To start and/or continue a study, researchers must follow the following criteria:


Minimizing Risk (45 CFR 46.111)

  • Using procedures that are consistent with sound research design and that do not unnecessarily expose subjects to risk, and

  • Whenever appropriate, using procedures already being performed on the subjects for diagnostic or treatment purposes


Risks and Benefits (45 CFR 46.111)

  • Risks to subjects are reasonable in relation to anticipated benefits, if any, to subjects, and the importance of the knowledge that may reasonably be expected to result.

  • IRB should consider only those risks and benefits that may result from the research

  • IRB should NOT consider possible long-range effects of applying knowledge gained from research as among those research risks that fall within the purview of its responsibility


Equitable Selection (45 CFR 46.111 & Belmont Report)

  • IRB should take into account the purposes of the research and the setting in which the research will be conducted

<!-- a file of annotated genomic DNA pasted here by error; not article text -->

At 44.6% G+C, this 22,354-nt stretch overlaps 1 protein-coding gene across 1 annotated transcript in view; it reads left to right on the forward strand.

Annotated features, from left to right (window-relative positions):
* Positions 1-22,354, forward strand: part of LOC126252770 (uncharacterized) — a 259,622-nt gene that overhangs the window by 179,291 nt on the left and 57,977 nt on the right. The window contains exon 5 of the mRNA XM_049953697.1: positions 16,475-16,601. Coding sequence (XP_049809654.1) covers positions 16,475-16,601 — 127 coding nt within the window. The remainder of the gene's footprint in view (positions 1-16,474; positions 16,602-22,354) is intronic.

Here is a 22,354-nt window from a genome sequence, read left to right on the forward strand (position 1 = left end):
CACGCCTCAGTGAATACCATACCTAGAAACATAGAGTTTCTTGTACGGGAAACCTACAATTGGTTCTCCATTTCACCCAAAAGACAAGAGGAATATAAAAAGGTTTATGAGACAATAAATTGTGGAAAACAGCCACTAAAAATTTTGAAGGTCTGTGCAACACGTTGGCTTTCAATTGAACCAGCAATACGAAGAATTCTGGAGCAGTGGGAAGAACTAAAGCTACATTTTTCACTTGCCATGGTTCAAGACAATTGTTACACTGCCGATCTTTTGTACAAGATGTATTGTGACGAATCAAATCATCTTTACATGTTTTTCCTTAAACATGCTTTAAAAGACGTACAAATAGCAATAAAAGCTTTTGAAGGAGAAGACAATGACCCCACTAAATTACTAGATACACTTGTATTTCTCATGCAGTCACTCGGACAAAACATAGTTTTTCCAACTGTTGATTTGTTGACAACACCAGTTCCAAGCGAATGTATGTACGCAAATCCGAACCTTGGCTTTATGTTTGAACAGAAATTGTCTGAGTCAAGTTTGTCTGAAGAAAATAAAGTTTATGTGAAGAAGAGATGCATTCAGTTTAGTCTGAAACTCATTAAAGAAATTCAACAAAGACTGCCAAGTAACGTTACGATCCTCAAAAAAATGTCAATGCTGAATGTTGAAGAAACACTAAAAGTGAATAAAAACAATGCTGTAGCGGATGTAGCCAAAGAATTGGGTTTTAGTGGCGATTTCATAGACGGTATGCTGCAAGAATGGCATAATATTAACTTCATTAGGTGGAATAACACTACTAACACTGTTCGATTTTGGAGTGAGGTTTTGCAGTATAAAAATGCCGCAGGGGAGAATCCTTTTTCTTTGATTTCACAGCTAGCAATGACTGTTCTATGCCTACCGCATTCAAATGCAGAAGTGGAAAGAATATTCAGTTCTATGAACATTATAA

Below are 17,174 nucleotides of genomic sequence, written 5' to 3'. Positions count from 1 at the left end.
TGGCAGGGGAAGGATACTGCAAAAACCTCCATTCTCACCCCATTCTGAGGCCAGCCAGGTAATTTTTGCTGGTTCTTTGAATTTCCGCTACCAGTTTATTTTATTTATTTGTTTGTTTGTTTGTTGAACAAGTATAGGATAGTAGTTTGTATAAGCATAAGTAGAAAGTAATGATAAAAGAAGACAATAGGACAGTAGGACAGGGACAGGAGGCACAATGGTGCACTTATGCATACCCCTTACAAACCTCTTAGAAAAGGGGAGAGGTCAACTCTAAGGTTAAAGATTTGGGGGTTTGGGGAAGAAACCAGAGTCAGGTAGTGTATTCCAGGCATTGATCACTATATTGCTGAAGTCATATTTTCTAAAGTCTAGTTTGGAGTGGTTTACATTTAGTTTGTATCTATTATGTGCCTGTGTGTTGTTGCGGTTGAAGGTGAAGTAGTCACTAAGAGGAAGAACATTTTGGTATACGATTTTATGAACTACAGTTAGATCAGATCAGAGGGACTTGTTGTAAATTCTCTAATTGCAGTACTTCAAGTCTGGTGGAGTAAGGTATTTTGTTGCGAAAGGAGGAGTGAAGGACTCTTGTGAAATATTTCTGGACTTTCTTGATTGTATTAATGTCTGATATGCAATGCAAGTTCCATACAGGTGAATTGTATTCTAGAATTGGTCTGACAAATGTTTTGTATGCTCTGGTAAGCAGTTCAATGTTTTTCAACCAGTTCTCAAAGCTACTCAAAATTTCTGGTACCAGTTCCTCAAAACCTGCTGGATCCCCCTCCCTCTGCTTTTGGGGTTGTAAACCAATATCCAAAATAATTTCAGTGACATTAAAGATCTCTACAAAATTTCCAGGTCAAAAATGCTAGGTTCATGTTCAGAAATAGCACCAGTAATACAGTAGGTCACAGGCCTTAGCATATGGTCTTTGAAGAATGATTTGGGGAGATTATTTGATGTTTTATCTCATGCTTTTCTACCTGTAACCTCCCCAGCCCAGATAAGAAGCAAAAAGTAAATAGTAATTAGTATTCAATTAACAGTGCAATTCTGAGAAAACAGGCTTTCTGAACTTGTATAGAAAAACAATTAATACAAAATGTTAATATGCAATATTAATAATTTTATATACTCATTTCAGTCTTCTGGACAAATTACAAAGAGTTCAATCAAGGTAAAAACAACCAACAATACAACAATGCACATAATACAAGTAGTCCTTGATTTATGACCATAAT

• The IRB should be particularly cognizant of the special problems of research that involves a category of subjects who are vulnerable to coercion or undue influence, such as children, prisoners, individuals with impaired decision-making capacity, or economically or educationally disadvantaged persons

  • The ethical principle, “Justice”, is relevant to the selection of subjects of research at two levels: the social and the individual

  • Researchers should not offer potentially beneficial research only to some patients who are in their favor or select only “undesirable” persons for risk research


Informed Consent (45 CFR 46.116)  

Informed Consent means that subjects understand the important implications of the decision to participate in research, and they actively agree to such participation.

The informed consent process must involve these elements:

  1. Providing all participants a copy of the “Experimental Subject’s Bill of Rights” before consent to participate in any medical experiment is obtained.

  2. Conducting the process in a manner and location that ensures participant privacy;